One of the nation's most successful bankers has returned to Indiana.
After four years spent spearheading the turnaround of deeply troubled City National Bank in Charleston, W.Va., Jerry Francis took the helm at Kokomobased First National Bank & Trust Feb. 9.
Francis is best known locally from his days as president of People's Bank Corp. He left Indianapolis in 2001 after Fifth Third Bancorp bought People's for $228 million. But his name is recognized across the nation thanks to the work he did at City National.
When he started there, the West Virginia bank was nursing a $38.4 million loss in 2000. Its share price had dipped to nearly $5. Under Francis, the bank returned to profitability, booking a $46.6 million profit in 2004. Shareholders responded, sending City National's stock north of $33 a share.
The remarkable turnaround earned Francis accolades from his bank industry peers. The American Banker magazine named him its 2002 Community Banker of the Year. City National ranked 14th on the Washington, D.C.-based American Bankers Association's 2004 Top Performer List.
ABA ranks bank performance based on average return on equity. City National posted average ROE of 24.5 percent in 2004.
On Jan. 26, Francis stepped down from day-to-day management at City National, saying his work was done. Francis remains City National's chairman, while his former CFO Charles R. "Skip" Hageboeck has become City National's new CEO.
Hageboeck was part of a team of former People's executives Francis brought to West Virginia.
"It was an extraordinary turnaround," Hageboeck said. "Jerry led that, and he did it quite well. I'm sure any other situation he's involved in will turn around equally well."
With $1.5 billion in assets, 89 employees and 27 branches, First National is in vastly better shape than City National had been. Francis said he had more than a passing interest in returning to the Indianapolis market. He spent the last four years commuting here to visit his fiancÃ©e.
"That's quite long enough, I think," he said.
Francis said he liked the fact that First National is closely held by the Hasten family, which eliminates the high cost of auditing driven by the Sarbanes-Oxley Act. Francis said First National's current situation is similar to People's when he took over: a solid but underperforming bank ripe for increased efficiency.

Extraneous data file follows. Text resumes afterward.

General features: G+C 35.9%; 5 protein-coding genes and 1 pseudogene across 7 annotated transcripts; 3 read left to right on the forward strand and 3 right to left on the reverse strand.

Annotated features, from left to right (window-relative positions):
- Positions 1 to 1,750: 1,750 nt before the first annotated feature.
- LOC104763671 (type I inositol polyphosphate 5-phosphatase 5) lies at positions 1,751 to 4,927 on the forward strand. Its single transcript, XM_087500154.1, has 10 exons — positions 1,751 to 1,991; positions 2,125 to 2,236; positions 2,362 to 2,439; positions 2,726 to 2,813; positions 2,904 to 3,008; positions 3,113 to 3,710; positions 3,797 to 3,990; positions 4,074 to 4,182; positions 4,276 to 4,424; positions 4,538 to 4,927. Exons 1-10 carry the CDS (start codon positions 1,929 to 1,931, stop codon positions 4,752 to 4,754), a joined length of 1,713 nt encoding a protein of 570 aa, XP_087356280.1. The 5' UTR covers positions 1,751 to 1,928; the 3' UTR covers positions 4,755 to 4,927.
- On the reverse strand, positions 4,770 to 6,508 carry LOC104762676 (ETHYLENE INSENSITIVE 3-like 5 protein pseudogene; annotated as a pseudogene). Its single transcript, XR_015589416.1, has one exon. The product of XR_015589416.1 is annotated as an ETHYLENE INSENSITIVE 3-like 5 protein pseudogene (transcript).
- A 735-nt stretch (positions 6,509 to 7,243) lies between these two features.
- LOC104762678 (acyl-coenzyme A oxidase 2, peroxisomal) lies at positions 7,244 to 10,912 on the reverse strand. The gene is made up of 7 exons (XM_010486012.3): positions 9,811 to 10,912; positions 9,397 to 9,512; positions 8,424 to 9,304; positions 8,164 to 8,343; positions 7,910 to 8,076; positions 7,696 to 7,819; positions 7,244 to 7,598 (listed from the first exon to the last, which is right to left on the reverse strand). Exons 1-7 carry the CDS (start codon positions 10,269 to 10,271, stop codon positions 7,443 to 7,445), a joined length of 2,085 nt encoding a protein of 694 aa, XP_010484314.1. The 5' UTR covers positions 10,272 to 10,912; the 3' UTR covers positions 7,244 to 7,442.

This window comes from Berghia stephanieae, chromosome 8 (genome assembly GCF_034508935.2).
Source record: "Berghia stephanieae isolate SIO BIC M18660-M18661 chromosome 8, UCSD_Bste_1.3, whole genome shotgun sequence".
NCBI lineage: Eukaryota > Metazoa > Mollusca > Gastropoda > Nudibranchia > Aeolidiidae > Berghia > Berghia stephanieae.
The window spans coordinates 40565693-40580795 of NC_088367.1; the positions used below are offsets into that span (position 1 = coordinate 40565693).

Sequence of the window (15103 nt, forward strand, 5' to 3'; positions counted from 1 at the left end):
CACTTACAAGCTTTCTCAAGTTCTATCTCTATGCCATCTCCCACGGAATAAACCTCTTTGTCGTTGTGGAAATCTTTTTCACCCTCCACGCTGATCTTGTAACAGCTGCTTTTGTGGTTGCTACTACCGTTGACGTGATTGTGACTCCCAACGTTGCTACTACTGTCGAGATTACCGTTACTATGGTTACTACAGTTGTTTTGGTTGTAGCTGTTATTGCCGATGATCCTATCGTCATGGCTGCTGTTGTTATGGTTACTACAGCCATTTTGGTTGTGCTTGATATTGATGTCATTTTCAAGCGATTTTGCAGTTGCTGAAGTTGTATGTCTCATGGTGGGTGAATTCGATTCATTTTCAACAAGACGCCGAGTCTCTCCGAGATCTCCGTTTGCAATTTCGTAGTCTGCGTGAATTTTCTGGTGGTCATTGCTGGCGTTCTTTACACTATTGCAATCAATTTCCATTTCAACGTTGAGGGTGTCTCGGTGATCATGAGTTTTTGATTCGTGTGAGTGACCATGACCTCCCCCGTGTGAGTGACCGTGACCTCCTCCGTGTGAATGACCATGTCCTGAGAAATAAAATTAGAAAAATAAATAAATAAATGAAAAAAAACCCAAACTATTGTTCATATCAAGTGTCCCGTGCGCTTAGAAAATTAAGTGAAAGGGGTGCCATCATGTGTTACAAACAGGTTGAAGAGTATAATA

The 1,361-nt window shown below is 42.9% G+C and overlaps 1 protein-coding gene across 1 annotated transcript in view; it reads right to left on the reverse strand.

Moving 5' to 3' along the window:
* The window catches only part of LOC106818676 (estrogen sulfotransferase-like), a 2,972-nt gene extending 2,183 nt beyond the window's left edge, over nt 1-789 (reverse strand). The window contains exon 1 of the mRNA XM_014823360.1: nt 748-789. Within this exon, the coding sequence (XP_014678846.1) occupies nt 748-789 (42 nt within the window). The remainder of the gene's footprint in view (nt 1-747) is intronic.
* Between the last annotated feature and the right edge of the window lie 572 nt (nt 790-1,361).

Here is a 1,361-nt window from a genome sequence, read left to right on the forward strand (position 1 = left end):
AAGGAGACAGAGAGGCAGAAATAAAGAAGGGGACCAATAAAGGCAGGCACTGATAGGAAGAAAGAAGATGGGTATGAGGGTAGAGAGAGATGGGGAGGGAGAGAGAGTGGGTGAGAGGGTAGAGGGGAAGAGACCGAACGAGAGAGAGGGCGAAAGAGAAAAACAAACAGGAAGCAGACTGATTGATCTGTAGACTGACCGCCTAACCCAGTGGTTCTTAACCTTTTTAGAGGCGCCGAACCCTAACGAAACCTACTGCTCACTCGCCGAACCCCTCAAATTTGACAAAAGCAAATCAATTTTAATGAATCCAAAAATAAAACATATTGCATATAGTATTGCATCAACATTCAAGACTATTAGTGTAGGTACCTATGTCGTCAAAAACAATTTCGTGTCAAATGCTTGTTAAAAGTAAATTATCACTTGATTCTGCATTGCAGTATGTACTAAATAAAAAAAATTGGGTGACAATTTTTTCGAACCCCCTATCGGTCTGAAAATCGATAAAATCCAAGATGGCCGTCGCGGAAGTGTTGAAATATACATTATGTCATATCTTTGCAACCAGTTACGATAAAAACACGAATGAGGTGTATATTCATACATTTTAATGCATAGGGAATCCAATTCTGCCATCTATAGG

"What we are hoping to do here is realize its full potential," Francis said.
To grow First National, which is central Indiana's 18th-largest bank, according to IBJ's 2005 Book of Lists, Francis plans a back-to-basics community banking approach. He wants to emphasize topnotch customer service, improved credit quality and a review of First National's marketing strategy.
Although the bank is best known for operating in smaller markets outside the city, like Kokomo and Richmond, Francis said he has no qualms about taking on the big players of central Indiana. His expansion strategy for First National is aimed directly at Indianapolis.
"At the end of the day, it comes down to branch by branch," he said. "The bank that does the best job with all those core fundamental issues is going to be the winner. And that's not an issue of large or small. It's about being good at what you do."
Former Fifth Third Bank of Central Indiana CEO Mike Alley got to know Francis during Peoples' transition to Fifth Third. Alley, now CEO of Carmel-based custom entertainment system installer Electronic Evolutions, said First National's long-term strategy may be to maximize its value in preparation for sale to a larger bank.
"I'm sure what [the Hasten family] has in mind is for Jerry to come in and enhance the efficiency and profitability of the institution," Alley said. "Improved performance [would] position it to be a stronger acquisition candidate. That's speculation, but it could be very reasonable considering the heavy ownership the Hasten family has."
Jerry Francis, left, is the new CEO of First National Bank and Trust. John O'Donnell is taking over as president. Francis led a dramatic bank turnaround in West Virginia.